In October 2015, Microsoft officials outlined a schedule for stepping up the company's push to get Windows 7 and Windows 8.1 users to move to Windows 10.
On February 1, Microsoft started making good on the promised push.
"As we shared in late October on the Windows Blog, we are committed to making it easy for our Windows 7 and Windows 8.1 customers to upgrade to Windows 10. We updated the upgrade experience today to help our customers, who previously reserved their upgrade, schedule a time for their upgrade to take place," said a company spokesperson.
What does that cryptic statement (delivered at 5 pm ET, right in the middle of the Google earnings call, by the way) actually mean?
It means today's the day Windows 10 moves to "recommended" status.
In October, Microsoft execs said the "reservation" phase of upgrading to Windows 10 had ended. That phase of the upgrade push involved users proactively "reserving" their free copies of Windows 10 for download.The next phase of the push was to mark Windows 10 as an "Optional" update in Windows Update for all Windows 7 and 8 customers. After that, Microsoft officials said in early 2016 they'd re-categorize Windows 10 as a "Recommended" update.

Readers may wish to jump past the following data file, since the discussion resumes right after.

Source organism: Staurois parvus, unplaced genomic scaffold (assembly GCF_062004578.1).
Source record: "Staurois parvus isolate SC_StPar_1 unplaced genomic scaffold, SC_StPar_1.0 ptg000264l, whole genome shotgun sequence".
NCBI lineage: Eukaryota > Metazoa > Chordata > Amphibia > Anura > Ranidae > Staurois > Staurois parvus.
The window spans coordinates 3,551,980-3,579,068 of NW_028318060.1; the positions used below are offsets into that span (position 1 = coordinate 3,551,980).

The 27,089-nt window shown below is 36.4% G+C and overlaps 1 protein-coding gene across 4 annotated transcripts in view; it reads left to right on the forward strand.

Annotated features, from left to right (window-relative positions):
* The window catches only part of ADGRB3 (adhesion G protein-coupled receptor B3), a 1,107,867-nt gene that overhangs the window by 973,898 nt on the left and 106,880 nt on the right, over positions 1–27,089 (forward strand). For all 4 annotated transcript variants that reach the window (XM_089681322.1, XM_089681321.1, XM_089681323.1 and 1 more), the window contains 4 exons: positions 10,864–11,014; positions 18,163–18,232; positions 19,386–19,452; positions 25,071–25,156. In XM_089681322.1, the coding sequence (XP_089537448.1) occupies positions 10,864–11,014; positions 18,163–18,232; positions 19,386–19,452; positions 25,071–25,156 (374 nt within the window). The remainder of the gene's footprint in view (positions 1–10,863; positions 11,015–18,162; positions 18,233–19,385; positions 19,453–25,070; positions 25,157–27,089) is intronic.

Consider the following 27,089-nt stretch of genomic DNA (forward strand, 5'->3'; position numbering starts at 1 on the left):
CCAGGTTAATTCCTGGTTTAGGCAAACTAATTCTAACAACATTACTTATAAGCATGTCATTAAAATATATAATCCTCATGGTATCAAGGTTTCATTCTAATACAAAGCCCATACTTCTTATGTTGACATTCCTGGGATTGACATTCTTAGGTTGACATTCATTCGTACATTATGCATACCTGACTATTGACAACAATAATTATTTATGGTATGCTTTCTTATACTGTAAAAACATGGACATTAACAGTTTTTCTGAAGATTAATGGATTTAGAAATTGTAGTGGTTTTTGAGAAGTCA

Officials did concede that users with automatic updates enabled might see the Windows 10 upgrade automatically initiate on their devices. But they said that users would not be fully moved to Windows 10 unless they proactively chose to do so. And if anyone does move -- intentionally or inadvertently -- to Windows 10 and are unhappy with it, they have 31 days to roll back to their previous Windows versions.
Microsoft is not changing its policy of downloading part of the Windows 10 code proactively to users' machines to make upgrading faster. The company is continuing to do that, in spite of complaints by many. However, unless users make the final decision to hit upgrade, Windows 10 will not completely install and replace their existing Windows versions.
The "recommended" push will be a phased one, the spokesperson said, for Windows 7 and 8.1 consumers who have Automatic Updates turned on. For users who have chosen the "Give me recommended updates the same way I receive important updates" setting turned on, the automatic update process will kick off. (See the screen shot above, courtesy of ZDNet's Ed Bott, to see if you're in that group.)
In case it's not clear, anyone who has disabled automatic upgrades using Group Policy settings or the registry edit outlined here will not have Windows 10 automatically pushed to them.
One more time, for the record: Windows 10 is not a required update for Windows 7 and 8.1 users. It is now recommended. Users who do not want it can just say no.